As my dad and I followed a raccoon trail one fall afternoon many years ago, I bent down and picked up a seemingly luminescent maple leaf. When I showed it to him, he said when he was young his teacher had sent the class out to find “the prettiest leaf.”
I was somewhat stunned. Dad spoke so seldom of his early days. And this memory had stayed with him through war, work, marriage, five children . . .
I was also moved. Someone had validated his own developing sense of aesthetics at an early age. What a wonderful gift that teacher gave her students that day. Always in a hurry (an understatement), my dad nonetheless took time to appreciate sunsets, fresh snow on tree limbs, and sightings of deer—as well as autumn leaves.
Today, in a society focused on crisis, disaster, and all things digital, many of us have a diminished sense of relationship with nature, that which we are and on which we depend. Yet, curiosity about and respect for the natural world are foundational to our lives as well as to the endeavor we know as science.
We all have the potential to play a role in altering common perceptions of nature as separate, static, and somewhat irrelevant to our days. We might begin to increase awareness and to reestablish our connection with what we often refer to as the natural world by considering just how it is that people do get connected. Eyes and hearts appear to be opened to the connection through at least three routes: one’s self, other people, and other organisms. In every case, the threads that bind are born of relationship.
Self-awareness is perhaps the most-direct means for recognizing our connection with nature. For example, poet and writer Gary Snyder describes his change in awareness as follows:
There are many ways to be in nature . . . The most common way is . . . to become amateur naturalists . . . But we are still on the level of an assumed distinction between the see-er and the seen . . . But there’s a very interesting shift that takes place when you understand yourself, and feel yourself, as an animal . . . When it just hit me that I really was an animal and that all of the things that we call “human” are simply part of that, even our spirituality . . . So I’ve begun to feel more connected . . . So it’s no longer a matter of learning to be in nature, but understanding that you are nature . . .
Gary Snyder | The Way Normal People See Things
We all have many teachers, both formal and informal, as we travel life’s byways. Their influence is inestimable. My dad’s experience is one example. Another is that of teacher-writer Jesse Stuart’s father:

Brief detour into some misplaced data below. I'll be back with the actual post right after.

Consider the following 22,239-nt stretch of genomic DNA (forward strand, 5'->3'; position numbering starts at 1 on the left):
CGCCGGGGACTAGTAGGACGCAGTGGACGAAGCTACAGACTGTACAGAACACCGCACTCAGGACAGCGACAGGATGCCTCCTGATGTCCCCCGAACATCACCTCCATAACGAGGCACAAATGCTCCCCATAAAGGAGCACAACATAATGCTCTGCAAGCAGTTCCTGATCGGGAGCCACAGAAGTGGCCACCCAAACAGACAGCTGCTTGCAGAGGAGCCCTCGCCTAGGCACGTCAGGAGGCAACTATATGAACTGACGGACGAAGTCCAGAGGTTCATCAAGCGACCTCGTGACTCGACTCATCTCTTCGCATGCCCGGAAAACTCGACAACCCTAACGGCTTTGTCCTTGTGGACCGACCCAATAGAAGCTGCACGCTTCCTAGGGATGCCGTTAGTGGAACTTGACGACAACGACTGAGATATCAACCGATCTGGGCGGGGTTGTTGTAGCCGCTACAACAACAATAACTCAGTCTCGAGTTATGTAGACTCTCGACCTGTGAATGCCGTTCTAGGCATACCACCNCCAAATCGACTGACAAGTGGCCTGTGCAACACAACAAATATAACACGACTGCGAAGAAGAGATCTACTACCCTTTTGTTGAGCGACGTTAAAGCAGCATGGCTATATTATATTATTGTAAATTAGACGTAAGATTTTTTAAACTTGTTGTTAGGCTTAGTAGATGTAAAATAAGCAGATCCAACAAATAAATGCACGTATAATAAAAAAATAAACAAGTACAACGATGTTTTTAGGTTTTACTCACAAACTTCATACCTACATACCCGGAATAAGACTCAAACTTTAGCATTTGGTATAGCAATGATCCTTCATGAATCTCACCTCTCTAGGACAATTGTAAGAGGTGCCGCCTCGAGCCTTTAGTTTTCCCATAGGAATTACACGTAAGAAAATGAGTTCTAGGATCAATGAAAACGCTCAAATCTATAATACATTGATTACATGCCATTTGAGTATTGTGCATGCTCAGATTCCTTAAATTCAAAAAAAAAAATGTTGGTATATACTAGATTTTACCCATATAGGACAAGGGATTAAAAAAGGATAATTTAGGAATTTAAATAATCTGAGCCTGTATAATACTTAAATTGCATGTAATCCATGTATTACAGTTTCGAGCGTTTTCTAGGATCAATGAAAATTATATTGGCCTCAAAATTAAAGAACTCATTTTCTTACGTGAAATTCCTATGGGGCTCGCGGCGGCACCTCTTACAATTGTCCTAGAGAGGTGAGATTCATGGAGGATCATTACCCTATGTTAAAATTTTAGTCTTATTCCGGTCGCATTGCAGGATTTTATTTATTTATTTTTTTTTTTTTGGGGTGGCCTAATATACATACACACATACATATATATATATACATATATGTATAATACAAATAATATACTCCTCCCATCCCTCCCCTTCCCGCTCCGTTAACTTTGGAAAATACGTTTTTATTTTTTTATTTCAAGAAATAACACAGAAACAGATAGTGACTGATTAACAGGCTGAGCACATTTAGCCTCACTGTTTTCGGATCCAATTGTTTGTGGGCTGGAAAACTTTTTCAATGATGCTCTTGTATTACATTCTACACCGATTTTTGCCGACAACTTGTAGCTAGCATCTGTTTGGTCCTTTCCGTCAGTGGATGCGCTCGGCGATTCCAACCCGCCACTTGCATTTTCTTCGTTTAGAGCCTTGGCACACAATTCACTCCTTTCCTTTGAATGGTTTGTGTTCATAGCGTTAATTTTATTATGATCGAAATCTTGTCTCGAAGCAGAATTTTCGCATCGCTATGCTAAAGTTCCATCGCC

Once, on a rainy Sunday afternoon when we were walking between cornfields, he [Stuart’s father] motioned for me to step up beside him and look. He pointed to a redbird on its nest in a locust tree. Here sat a redbird with shiny red feathers upon the dark background of a nest. It was just another bird’s nest to me, until he whispered, “Ever see anything as pretty as that redbird sitting on that dark nest in the white drops of rain?” From this time on, I have liked to see birds, especially redbirds, sitting on their nests in the rain. My father was the first one ever to make me see the beauty in these little things around me.
Jesse Stuart | To Teach, To Love
A third avenue mending the connection involves other organisms, life, and the recognition of kinship that derives either from our many similarities or from caring for and respecting them and their particular needs. Philosopher and writer Alice Koller provides insight:
My connection to Logos [Koller’s German shepherd] opened me out to the whole of the natural world and taught me the intimacy of my interconnections with earth, air, water, with wild creatures, initiating me into a world I had inhabited for nearly forty years without living in it. I still enlarge that education, still draw on it, cannot now conceive being without it. Its beginnings lay in the barely noticeable step of letting Logos outside as soon as I awakened each morning.
Alice Koller | The Stations of Solitude
As Gary Snyder suggests, “there are many ways to be in nature.” We may witness the opening of a rose or the antics of cats, take a quiet moment by a creek, listen to the call of a mourning dove, drink in the smell of rain in the distance—gentle reminders of the mystery: our being conscious of and living in an awe-inspiring universe. Every aspect of connection has the potential broaden our perspective as it fills us with humility, gratitude, and wonder.
Note: I found most of these words during a marathon purging of paper in my basement file cabinet. They were in an article that had been submitted to Science and Children. The pages were stamped: “Received May 18, 1992.” The attached letter, dated January 24, 1995, reads: “Because it received positive reviews, we held your manuscript in our ‘pending’ files and continued to consider it for publication . . . After we have held a manuscript for more than two years . . . we feel that we must do the author the courtesy of returning the material so that it can be submitted elsewhere . . . We hope to hear from you again.” Although long forgotten, that, by far, was the kindest rejection I have yet to receive.